Canada is lagging other wealthy countries when it comes to patient safety, according to new data that show our country’s hospitals record significantly higher rates of obstetrical trauma, as well as foreign objects, such as sponges and instruments, left in patients after surgery.
The data, released Thursday by the Canadian Institute for Health Information (CIHI), compared multiple health indicators measuring the state of Canada’s health-care system against those of a total 35 other member countries of the Organization for Co-operation and Development (OECD). While Canada performed better in some areas, with higher than average rates of survival of breast cancer, colon cancer and rectal cancer, it fared significantly worse on four out of five patient-safety indicators.
In Canada, 553 foreign objects were left inside a patient’s body after surgery over the past two years. This occurred at a rate of 9.8 for every 100,000 hospital discharges – up from 8.6 per 100,000 five years ago, CIHI reported. By comparison, the average OECD rate is 3.8 for every 100,000 discharges.
Meanwhile, the rates of obstetrical trauma, or vaginal tears during childbirth, both with and without the use of instruments, were at least twice as high as the OECD average. The rate of pulmonary embolism, or lung clots after hip or knee surgery, were nearly double the average.
“When we emphasize things like we are – that patient safety is a bit of a challenge here … we hope that the different folks in charge in the health systems across the country will look at their data,” said Tracy Johnson, CIHI’s director of health system analysis and emerging issues. “And when they see someone else has a better outcome than they do, it’s an opportunity to learn."
CIHI, an independent, non-profit organization, releases this data every two years, coinciding with the publication of OECD’s Health at a Glance report. While a total of 36 OECD countries were included in this year’s report, not all countries had data for each health indicator.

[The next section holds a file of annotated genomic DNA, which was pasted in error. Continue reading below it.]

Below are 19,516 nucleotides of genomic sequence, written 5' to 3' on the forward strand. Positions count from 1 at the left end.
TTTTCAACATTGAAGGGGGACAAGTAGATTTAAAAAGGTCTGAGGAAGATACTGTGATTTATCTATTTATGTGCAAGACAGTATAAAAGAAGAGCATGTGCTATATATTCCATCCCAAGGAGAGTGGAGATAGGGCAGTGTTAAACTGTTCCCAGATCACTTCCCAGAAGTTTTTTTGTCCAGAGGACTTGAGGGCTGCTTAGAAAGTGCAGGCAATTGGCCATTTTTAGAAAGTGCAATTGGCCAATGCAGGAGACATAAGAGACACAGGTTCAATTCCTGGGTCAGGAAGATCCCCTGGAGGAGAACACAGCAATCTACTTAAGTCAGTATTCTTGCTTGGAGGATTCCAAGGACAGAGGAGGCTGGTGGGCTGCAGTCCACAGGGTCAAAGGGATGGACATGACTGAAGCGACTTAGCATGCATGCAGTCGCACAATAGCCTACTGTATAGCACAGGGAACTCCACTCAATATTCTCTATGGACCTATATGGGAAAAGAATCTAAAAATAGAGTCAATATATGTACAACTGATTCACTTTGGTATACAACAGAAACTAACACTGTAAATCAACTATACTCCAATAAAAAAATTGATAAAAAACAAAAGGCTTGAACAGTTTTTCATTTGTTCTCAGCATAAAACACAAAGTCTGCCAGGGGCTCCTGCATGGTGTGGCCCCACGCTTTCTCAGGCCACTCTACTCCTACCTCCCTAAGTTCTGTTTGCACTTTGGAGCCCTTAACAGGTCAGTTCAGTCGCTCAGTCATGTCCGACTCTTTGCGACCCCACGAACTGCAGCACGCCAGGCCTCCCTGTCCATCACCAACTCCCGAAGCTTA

For instance, Ms. Johnson pointed out some countries do not count the number of foreign objects left in a patient. So Canada’s high number in this area may reflect its ability to better record these incidents, she said.
Still, leaving a foreign object in a patient is considered a “never” event – that is, the goal is for these incidents to never occur, she said.
Multiple factors can contribute to surgical incidents, including fail-safe issues, such as not following a process or protocol, communication issues and issues related to physicians’ decision-making and situational awareness, according to a 10-year review of surgical safety published in 2016 by the non-profit Canadian Medical Protective Association (CMPA). The CMPA provides medical-liability protection for physicians, and the Healthcare Insurance Reciprocal of Canada.
When it comes to obstetrical injury, a recent study in the Canadian Medical Association Journal found the use of episiotomy, or surgical vaginal incisions to aid in childbirth, has declined in Canada, while anal-sphincter injuries during childbirth are on the rise. The authors suggested episiotomy should be considered in vaginal births involving instruments, especially forceps.
Sandi Kossey, a senior director of the Canadian Patient Safety Institute, said that while there have been efforts to improve patient safety across the country, Canada’s worse-than-average performance in this area is alarming.
“Behind every [one] of those numbers is a patient’s life, a patient’s quality of life,” Ms. Kossey said, adding that these types of incidents can require longer hospital stays, further treatments and additional surgeries, and can sometimes result in death – all of which can be prevented.
Ms. Kossey said patients should feel empowered to speak up and ask questions when something doesn’t look right or feel right. She added that health-care professionals can prevent incidents such as leaving foreign objects in patients by adhering to clinical guidelines and best practices, including ensuring good team work and communication, and following surgical checklists.
The CIHI data showed Canada was close to the average on 32 of the 57 health indicators, and performed better than average on 13 of them.
Ms. Johnson suggested Canada’s higher-than-average survival rates for some cancers, in the quality-of-care category, may be the result of measures such as screening, early detection and good treatment.
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